Sunday, July 12, 2015
They're Still Meeting (Deal!!!)
FAZ's coverage is hilarious, with pictures of crashed-out journalists on their all-nighter. You don't have to read German - just look at the pictures.
At this point, it's reminding me of Glengarry, Glen Ross.They're reported to be in another pause for private consultations.
The concept of putting the privatization sales assets and funds in a trust fund securing the creditors is reported to be one of the sticking points, the other being the issue of how long the European bailout fund will be expected to carry the obligation to Greece.
With direct write-offs being apparently off the table, a "long-term non-interest-bearing loan" is the apparent solution to Greek financial insolvency. The question is duration, and who or what will pick up the "asset" upon official termination.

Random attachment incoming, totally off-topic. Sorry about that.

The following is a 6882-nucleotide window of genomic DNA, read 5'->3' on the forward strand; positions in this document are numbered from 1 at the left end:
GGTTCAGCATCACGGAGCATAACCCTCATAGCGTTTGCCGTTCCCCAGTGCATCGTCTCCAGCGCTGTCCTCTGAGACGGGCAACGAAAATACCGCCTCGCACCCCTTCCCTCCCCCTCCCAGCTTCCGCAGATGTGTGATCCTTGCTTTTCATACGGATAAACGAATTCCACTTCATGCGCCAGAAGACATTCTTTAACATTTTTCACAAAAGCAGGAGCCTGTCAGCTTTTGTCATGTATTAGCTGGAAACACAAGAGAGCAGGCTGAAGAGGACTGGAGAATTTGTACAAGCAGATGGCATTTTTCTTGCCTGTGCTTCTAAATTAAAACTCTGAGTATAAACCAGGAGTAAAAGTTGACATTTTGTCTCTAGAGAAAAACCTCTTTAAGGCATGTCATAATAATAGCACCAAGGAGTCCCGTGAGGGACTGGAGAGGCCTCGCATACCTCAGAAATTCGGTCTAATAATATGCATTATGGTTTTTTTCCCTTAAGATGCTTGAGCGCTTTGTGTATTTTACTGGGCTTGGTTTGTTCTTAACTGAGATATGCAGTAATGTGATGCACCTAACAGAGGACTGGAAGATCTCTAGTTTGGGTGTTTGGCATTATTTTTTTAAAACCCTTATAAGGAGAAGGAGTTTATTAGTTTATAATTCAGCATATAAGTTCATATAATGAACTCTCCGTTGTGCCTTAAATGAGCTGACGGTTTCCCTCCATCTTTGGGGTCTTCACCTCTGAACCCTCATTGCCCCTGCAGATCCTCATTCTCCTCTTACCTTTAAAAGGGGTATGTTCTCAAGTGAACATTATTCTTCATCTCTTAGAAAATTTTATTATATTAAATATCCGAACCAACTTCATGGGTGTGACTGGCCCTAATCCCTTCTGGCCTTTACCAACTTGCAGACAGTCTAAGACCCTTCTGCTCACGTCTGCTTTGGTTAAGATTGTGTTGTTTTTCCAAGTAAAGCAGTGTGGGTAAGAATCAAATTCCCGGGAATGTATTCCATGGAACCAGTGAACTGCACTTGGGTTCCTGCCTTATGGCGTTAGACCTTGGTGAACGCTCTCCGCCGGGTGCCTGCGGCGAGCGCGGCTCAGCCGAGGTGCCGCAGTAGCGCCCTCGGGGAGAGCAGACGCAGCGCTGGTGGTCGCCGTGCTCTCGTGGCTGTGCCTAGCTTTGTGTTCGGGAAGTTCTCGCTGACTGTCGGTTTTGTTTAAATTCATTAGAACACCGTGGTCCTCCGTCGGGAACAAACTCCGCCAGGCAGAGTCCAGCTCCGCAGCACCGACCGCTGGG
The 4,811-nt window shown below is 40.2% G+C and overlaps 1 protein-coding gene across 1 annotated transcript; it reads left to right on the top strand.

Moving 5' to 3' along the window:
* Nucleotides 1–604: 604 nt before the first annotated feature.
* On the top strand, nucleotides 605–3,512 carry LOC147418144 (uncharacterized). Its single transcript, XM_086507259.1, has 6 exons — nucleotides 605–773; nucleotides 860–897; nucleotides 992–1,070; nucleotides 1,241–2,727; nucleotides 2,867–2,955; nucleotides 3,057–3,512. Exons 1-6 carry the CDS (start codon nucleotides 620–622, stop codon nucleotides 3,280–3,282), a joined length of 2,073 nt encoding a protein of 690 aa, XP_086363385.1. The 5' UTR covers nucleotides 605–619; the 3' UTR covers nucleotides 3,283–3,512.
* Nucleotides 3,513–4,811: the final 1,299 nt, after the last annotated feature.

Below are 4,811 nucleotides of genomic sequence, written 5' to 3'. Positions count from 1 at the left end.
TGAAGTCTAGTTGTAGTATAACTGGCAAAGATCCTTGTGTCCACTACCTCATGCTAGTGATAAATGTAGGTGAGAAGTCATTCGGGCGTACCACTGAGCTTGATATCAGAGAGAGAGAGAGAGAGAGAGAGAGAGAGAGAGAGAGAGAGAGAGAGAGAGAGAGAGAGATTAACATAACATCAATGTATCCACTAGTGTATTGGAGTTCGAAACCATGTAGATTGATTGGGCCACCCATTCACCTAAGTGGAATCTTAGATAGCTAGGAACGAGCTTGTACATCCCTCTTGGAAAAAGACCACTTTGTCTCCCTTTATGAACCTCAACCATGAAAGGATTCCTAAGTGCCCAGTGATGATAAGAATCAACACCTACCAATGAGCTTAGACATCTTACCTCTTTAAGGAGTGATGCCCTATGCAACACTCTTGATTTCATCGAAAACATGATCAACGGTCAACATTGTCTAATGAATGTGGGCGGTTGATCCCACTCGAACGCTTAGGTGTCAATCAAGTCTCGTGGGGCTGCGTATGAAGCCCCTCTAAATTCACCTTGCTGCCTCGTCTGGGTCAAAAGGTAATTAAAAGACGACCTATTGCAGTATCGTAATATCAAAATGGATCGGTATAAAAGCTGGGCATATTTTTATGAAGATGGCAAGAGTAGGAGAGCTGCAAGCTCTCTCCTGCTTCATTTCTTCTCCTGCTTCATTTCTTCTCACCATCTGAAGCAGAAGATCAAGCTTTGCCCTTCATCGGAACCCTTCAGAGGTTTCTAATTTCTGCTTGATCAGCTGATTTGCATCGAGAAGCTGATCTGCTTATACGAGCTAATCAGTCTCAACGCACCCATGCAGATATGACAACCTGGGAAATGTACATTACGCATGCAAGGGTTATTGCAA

When I was a child, my father used to say "That wasn't a theft - that was just a long-term non-interest-bearing loan!"
El Pais, international edition, which has been consistently providing highly detailed coverage which seems to be accurate, is currently reporting that Greece tried to agree last night to a milder version of the real-asset trust fund (Greece state privatization sales), but that the IMF disagreed on the amounts that could likely be gained. I stuck that in Google Translate.
IMF will be negotiating for Greece in its request for a debt write-down (explicit or by the no-interest loan route). IMF's framework requires debt sustainability.
In any case, he didn't have the support of the Greek people for the drachma.
As this wears on, he may get it. You're right about the debt total.
Neil - if we aren't careful, yes. Because when you combine our state/local government debt and our federal debt, we are running about 100%, and there is no possibility of that continuing for very long.